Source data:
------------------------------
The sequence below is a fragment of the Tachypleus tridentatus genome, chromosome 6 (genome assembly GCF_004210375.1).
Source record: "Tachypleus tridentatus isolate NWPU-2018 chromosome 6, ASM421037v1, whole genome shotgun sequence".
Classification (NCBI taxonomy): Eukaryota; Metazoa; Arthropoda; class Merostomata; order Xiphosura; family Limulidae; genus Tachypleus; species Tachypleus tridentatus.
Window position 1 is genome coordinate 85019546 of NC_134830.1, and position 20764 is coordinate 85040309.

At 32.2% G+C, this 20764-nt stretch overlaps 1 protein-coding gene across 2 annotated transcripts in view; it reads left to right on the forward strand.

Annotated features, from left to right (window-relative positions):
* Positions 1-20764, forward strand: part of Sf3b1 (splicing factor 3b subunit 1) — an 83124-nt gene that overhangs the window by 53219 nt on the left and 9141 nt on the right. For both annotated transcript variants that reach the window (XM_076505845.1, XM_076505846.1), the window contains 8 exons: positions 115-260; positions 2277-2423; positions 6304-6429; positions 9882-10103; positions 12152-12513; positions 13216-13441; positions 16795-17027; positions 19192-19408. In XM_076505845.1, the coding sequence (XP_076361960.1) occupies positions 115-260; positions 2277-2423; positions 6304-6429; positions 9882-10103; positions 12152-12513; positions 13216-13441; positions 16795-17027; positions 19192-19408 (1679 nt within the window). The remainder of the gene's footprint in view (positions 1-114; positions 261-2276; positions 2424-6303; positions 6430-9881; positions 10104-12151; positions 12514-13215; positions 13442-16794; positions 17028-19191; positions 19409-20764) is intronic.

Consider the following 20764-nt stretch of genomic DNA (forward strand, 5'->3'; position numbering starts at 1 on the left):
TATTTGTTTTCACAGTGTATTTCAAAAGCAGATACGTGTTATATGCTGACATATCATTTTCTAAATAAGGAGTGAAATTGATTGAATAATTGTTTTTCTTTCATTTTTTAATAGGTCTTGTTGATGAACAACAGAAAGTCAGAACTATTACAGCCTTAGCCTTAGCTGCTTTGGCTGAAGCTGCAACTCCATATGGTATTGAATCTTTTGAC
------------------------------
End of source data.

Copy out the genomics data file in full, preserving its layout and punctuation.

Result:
The sequence below is a fragment of the Tachypleus tridentatus genome, chromosome 6 (genome assembly GCF_004210375.1).
Source record: "Tachypleus tridentatus isolate NWPU-2018 chromosome 6, ASM421037v1, whole genome shotgun sequence".
Classification (NCBI taxonomy): Eukaryota; Metazoa; Arthropoda; class Merostomata; order Xiphosura; family Limulidae; genus Tachypleus; species Tachypleus tridentatus.
Window position 1 is genome coordinate 85019546 of NC_134830.1, and position 20764 is coordinate 85040309.

At 32.2% G+C, this 20764-nt stretch overlaps 1 protein-coding gene across 2 annotated transcripts in view; it reads left to right on the forward strand.

Annotated features, from left to right (window-relative positions):
* Positions 1-20764, forward strand: part of Sf3b1 (splicing factor 3b subunit 1) — an 83124-nt gene that overhangs the window by 53219 nt on the left and 9141 nt on the right. For both annotated transcript variants that reach the window (XM_076505845.1, XM_076505846.1), the window contains 8 exons: positions 115-260; positions 2277-2423; positions 6304-6429; positions 9882-10103; positions 12152-12513; positions 13216-13441; positions 16795-17027; positions 19192-19408. In XM_076505845.1, the coding sequence (XP_076361960.1) occupies positions 115-260; positions 2277-2423; positions 6304-6429; positions 9882-10103; positions 12152-12513; positions 13216-13441; positions 16795-17027; positions 19192-19408 (1679 nt within the window). The remainder of the gene's footprint in view (positions 1-114; positions 261-2276; positions 2424-6303; positions 6430-9881; positions 10104-12151; positions 12514-13215; positions 13442-16794; positions 17028-19191; positions 19409-20764) is intronic.

Consider the following 20764-nt stretch of genomic DNA (forward strand, 5'->3'; position numbering starts at 1 on the left):
TATTTGTTTTCACAGTGTATTTCAAAAGCAGATACGTGTTATATGCTGACATATCATTTTCTAAATAAGGAGTGAAATTGATTGAATAATTGTTTTTCTTTCATTTTTTAATAGGTCTTGTTGATGAACAACAGAAAGTCAGAACTATTACAGCCTTAGCCTTAGCTGCTTTGGCTGAAGCTGCAACTCCATATGGTATTGAATCTTTTGAC